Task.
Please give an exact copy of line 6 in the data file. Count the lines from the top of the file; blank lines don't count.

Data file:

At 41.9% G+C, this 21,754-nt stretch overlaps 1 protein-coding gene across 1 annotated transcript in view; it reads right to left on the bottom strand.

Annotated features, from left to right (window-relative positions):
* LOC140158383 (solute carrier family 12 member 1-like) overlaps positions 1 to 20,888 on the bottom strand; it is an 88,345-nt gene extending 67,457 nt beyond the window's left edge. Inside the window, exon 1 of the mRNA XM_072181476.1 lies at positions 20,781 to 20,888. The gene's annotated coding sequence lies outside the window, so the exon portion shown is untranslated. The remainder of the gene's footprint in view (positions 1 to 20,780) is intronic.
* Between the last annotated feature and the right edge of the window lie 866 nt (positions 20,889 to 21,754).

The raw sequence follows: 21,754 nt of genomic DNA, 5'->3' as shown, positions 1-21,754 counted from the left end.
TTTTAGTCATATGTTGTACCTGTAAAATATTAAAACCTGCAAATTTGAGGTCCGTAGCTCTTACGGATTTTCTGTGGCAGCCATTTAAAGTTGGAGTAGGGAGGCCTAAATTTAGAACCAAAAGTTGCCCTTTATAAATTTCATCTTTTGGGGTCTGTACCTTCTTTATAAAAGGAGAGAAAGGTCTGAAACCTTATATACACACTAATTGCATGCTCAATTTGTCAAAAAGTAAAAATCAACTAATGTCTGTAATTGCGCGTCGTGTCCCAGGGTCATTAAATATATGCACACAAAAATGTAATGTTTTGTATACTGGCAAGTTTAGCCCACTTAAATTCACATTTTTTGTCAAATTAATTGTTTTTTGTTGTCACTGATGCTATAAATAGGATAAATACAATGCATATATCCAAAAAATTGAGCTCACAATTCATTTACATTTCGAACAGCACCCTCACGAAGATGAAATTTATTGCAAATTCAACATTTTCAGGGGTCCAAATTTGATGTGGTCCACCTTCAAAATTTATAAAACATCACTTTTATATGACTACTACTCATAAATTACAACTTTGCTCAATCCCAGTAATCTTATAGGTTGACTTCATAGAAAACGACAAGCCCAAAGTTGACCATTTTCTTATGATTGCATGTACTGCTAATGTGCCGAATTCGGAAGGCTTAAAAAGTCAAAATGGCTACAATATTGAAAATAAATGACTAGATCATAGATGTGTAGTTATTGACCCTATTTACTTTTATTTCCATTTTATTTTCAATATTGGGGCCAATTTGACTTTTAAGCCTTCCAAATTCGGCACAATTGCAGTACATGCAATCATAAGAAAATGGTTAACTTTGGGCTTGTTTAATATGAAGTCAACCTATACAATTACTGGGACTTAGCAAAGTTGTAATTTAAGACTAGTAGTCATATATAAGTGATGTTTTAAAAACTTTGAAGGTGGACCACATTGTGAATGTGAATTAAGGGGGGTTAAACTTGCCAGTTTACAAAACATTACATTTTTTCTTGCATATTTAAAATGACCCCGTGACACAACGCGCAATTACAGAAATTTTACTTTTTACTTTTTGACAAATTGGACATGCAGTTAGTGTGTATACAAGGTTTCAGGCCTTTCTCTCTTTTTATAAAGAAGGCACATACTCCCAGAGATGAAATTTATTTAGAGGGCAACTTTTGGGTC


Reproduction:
TTTTAGTCATATGTTGTACCTGTAAAATATTAAAACCTGCAAATTTGAGGTCCGTAGCTCTTACGGATTTTCTGTGGCAGCCATTTAAAGTTGGAGTAGGGAGGCCTAAATTTAGAACCAAAAGTTGCCCTTTATAAATTTCATCTTTTGGGGTCTGTACCTTCTTTATAAAAGGAGAGAAAGGTCTGAAACCTTATATACACACTAATTGCATGCTCAATTTGTCAAAAAGTAAAAATCAACTAATGTCTGTAATTGCGCGTCGTGTCCCAGGGTCATTAAATATATGCACACAAAAATGTAATGTTTTGTATACTGGCAAGTTTAGCCCACTTAAATTCACATTTTTTGTCAAATTAATTGTTTTTTGTTGTCACTGATGCTATAAATAGGATAAATACAATGCATATATCCAAAAAATTGAGCTCACAATTCATTTACATTTCGAACAGCACCCTCACGAAGATGAAATTTATTGCAAATTCAACATTTTCAGGGGTCCAAATTTGATGTGGTCCACCTTCAAAATTTATAAAACATCACTTTTATATGACTACTACTCATAAATTACAACTTTGCTCAATCCCAGTAATCTTATAGGTTGACTTCATAGAAAACGACAAGCCCAAAGTTGACCATTTTCTTATGATTGCATGTACTGCTAATGTGCCGAATTCGGAAGGCTTAAAAAGTCAAAATGGCTACAATATTGAAAATAAATGACTAGATCATAGATGTGTAGTTATTGACCCTATTTACTTTTATTTCCATTTTATTTTCAATATTGGGGCCAATTTGACTTTTAAGCCTTCCAAATTCGGCACAATTGCAGTACATGCAATCATAAGAAAATGGTTAACTTTGGGCTTGTTTAATATGAAGTCAACCTATACAATTACTGGGACTTAGCAAAGTTGTAATTTAAGACTAGTAGTCATATATAAGTGATGTTTTAAAAACTTTGAAGGTGGACCACATTGTGAATGTGAATTAAGGGGGGTTAAACTTGCCAGTTTACAAAACATTACATTTTTTCTTGCATATTTAAAATGACCCCGTGACACAACGCGCAATTACAGAAATTTTACTTTTTACTTTTTGACAAATTGGACATGCAGTTAGTGTGTATACAAGGTTTCAGGCCTTTCTCTCTTTTTATAAAGAAGGCACATACTCCCAGAGATGAAATTTATTTAGAGGGCAACTTTTGGGTC